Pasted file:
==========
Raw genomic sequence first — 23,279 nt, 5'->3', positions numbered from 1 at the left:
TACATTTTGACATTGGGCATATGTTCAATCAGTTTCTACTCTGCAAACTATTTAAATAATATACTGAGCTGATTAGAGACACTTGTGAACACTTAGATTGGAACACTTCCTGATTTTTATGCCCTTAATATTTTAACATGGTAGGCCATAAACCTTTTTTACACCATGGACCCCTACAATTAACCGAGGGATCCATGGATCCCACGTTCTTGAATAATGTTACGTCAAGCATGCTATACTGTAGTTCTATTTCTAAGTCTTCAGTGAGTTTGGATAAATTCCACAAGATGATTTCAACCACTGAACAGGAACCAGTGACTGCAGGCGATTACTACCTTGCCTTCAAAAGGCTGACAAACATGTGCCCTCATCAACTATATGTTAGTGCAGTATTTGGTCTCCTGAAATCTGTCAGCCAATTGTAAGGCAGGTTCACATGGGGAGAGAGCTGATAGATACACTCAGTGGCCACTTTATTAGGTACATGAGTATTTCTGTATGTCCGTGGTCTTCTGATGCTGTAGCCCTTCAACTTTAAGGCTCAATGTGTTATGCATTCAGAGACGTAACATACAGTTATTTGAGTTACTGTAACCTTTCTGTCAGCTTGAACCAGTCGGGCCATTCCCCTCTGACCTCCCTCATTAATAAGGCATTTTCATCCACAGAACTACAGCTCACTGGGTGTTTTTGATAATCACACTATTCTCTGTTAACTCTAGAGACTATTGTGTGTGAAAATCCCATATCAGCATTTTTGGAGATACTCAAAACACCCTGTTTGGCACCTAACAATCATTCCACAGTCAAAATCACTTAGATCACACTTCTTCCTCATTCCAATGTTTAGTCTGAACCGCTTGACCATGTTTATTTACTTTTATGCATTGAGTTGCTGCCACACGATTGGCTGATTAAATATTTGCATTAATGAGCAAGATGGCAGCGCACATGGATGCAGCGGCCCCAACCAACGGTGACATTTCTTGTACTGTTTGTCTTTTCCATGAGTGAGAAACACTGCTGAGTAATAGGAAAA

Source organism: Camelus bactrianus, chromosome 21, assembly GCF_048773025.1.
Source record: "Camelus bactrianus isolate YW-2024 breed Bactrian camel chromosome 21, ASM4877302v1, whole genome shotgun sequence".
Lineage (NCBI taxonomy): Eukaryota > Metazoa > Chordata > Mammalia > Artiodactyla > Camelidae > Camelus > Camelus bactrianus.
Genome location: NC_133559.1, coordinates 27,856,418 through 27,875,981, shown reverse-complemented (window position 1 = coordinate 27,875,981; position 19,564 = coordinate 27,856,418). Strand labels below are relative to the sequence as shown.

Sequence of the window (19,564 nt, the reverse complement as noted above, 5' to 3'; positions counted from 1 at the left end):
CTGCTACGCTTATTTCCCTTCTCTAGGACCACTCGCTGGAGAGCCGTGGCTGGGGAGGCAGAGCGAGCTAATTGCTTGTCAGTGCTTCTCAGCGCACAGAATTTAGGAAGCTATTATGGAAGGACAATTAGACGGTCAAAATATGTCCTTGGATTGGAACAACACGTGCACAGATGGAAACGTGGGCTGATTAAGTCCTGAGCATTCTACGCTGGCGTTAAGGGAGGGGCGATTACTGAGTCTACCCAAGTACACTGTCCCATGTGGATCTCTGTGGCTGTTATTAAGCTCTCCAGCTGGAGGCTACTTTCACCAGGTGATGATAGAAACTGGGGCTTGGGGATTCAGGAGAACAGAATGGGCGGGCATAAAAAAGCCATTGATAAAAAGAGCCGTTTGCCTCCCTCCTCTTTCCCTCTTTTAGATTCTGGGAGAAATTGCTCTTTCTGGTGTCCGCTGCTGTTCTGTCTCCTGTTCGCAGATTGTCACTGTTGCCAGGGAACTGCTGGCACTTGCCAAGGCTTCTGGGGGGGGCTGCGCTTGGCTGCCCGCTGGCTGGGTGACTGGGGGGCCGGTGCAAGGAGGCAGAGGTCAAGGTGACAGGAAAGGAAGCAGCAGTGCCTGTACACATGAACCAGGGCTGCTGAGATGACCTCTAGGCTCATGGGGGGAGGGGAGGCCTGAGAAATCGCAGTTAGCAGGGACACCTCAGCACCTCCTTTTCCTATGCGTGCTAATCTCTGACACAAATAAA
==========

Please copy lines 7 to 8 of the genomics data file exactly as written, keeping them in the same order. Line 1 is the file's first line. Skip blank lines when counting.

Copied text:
Sequence of the window (19,564 nt, the reverse complement as noted above, 5' to 3'; positions counted from 1 at the left end):
CTGCTACGCTTATTTCCCTTCTCTAGGACCACTCGCTGGAGAGCCGTGGCTGGGGAGGCAGAGCGAGCTAATTGCTTGTCAGTGCTTCTCAGCGCACAGAATTTAGGAAGCTATTATGGAAGGACAATTAGACGGTCAAAATATGTCCTTGGATTGGAACAACACGTGCACAGATGGAAACGTGGGCTGATTAAGTCCTGAGCATTCTACGCTGGCGTTAAGGGAGGGGCGATTACTGAGTCTACCCAAGTACACTGTCCCATGTGGATCTCTGTGGCTGTTATTAAGCTCTCCAGCTGGAGGCTACTTTCACCAGGTGATGATAGAAACTGGGGCTTGGGGATTCAGGAGAACAGAATGGGCGGGCATAAAAAAGCCATTGATAAAAAGAGCCGTTTGCCTCCCTCCTCTTTCCCTCTTTTAGATTCTGGGAGAAATTGCTCTTTCTGGTGTCCGCTGCTGTTCTGTCTCCTGTTCGCAGATTGTCACTGTTGCCAGGGAACTGCTGGCACTTGCCAAGGCTTCTGGGGGGGGCTGCGCTTGGCTGCCCGCTGGCTGGGTGACTGGGGGGCCGGTGCAAGGAGGCAGAGGTCAAGGTGACAGGAAAGGAAGCAGCAGTGCCTGTACACATGAACCAGGGCTGCTGAGATGACCTCTAGGCTCATGGGGGGAGGGGAGGCCTGAGAAATCGCAGTTAGCAGGGACACCTCAGCACCTCCTTTTCCTATGCGTGCTAATCTCTGACACAAATAAA